He conveniently imagines that nuclear families were as long-lasting as they are nowadays. What he doesn’t remember is the huge numbers of families in which one or both parents died; huge numbers of women died in childbirth, huge numbers of men died in wars. Through human history, epidemics would wipe out huge chunks of entire populations, leaving orphans, widows, etc. Somehow, people managed to raise kids successfully throughout all of that. Why? Because families are nothing more than a convenient teaming.

  • matty1

    @1 This is one of those depends what you mean situations. Socialism as a political movement is indeed 19th Century in origin, albeit drawing on older 18th century foundations, but the word can also refer to an economic system in which the control of resources is the responsibility of the community rather than individuals*. Systems like that have cropped up throughout history particularly in extremist religious groups and precarious situations like trying to build a settlement in unfamiliar territory. Given this I’d be surprised if the Pilgrims didn’t have some socialist aspects to their society at least in the very early days.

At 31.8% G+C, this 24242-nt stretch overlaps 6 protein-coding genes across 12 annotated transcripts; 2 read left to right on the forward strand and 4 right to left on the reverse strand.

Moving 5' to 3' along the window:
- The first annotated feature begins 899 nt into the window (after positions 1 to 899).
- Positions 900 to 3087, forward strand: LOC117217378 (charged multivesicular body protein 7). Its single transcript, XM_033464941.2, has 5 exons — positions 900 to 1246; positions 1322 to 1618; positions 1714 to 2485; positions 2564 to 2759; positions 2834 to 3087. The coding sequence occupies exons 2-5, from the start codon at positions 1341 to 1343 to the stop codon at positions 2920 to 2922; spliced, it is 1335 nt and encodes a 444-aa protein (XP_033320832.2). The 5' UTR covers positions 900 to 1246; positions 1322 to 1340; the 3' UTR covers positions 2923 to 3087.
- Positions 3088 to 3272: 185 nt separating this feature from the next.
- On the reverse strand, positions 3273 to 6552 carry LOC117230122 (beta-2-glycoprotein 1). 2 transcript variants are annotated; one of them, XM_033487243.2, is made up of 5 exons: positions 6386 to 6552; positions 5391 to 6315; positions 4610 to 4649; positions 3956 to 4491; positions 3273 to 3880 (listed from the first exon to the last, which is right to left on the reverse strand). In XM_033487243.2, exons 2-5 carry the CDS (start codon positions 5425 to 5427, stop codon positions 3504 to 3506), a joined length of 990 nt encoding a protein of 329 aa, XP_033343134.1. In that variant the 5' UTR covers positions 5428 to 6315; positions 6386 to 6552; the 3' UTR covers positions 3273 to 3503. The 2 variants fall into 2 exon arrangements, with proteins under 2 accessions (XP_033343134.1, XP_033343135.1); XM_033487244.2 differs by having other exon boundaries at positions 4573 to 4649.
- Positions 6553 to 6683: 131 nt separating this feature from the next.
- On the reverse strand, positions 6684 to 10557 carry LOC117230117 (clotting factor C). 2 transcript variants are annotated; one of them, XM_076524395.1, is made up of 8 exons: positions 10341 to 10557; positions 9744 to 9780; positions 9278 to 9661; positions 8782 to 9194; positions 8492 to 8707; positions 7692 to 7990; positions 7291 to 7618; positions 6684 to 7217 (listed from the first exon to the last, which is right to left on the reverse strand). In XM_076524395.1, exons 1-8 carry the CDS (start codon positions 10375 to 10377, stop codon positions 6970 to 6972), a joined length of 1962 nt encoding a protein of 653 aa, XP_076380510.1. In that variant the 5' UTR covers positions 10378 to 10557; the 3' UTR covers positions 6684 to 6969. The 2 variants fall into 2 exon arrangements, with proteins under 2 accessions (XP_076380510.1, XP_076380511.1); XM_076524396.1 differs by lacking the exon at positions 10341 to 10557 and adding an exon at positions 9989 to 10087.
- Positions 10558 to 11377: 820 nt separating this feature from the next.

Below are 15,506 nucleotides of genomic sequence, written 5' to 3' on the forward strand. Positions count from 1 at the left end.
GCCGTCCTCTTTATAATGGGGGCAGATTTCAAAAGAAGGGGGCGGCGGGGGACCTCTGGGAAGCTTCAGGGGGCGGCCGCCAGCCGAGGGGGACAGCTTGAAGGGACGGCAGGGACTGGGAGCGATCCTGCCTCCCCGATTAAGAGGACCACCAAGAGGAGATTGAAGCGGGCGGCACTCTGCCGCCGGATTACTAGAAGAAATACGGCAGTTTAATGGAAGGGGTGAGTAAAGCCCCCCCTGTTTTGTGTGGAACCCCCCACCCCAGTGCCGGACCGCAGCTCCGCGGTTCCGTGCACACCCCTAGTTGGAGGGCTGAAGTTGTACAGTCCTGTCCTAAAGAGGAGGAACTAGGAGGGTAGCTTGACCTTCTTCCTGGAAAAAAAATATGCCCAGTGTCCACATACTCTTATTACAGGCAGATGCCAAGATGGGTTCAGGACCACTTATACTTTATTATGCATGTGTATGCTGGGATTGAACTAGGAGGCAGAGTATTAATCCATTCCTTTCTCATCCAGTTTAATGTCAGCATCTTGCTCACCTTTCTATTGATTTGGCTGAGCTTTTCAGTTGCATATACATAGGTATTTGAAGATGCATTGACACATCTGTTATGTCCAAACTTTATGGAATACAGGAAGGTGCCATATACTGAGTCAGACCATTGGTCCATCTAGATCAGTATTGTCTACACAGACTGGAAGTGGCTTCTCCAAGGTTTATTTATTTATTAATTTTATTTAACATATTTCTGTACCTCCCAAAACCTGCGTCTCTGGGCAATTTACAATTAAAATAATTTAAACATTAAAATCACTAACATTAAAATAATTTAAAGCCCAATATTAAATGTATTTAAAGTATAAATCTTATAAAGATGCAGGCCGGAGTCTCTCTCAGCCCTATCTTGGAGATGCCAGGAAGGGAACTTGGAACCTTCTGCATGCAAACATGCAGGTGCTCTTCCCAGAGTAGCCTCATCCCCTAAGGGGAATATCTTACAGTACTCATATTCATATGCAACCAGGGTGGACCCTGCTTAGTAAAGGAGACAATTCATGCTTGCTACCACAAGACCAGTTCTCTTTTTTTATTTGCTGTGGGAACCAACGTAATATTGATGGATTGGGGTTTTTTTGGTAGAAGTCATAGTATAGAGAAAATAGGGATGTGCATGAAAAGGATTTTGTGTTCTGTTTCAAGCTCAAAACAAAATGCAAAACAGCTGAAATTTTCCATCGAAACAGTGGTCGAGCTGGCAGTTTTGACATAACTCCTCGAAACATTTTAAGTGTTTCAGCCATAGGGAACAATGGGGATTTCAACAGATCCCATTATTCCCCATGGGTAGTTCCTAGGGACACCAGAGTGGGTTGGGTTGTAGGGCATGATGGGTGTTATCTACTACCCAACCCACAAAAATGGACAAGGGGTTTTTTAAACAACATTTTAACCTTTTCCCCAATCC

*Exactly what this means is tricky but I think it more accurate than the alternative formulation of government control of resources, there are non-government and even anarchist socialist groups.

  • eric

    That is a family that is voting

    I’ll agree to that if they agree it’ll be the wife who gets to show up at the voting booth.

  • cptdoom

    He conveniently imagines that nuclear families were as long-lasting as they are nowadays. What he doesn’t remember is the huge numbers of families in which one or both parents died; huge numbers of women died in childbirth, huge numbers of men died in wars. Through human history, epidemics would wipe out huge chunks of entire populations, leaving orphans, widows, etc. Somehow, people managed to raise kids successfully throughout all of that. Why? Because families are nothing more than a convenient teaming.

    In fact, the realities of this kind of widespread early death also meant “family” had a different meaning. It was not the nuclear family, per se, but the larger, almost clan concept of an extended family. Cousins, uncles, aunts, even godparents, especially if they were of higher status, were all part of what was referred to as “family.”

  • mars

    The first two paragraphs are only true if you replace “family” with “man.” In his third paragraph he admits it. Iv’e found that many of these “pro-family” statements only make sense that way, which shows that they aren’t pro-family at all.

  • brucegee1962

    Note the problem presented to the puritan worldview when the man happens to predecease his wife, and she ends up owning his property. I wonder what Barton would think of the solution for that problem they came up with in Salem — simply kill those women and redistribute their property to the deserving male town leaders. Family values restored!

  • Trebuchet

    I expect pretty much the same arguments were being made 100 years ago, a time at which Barton would have been mourning the good old days of 200 years ago.

  • sceptinurse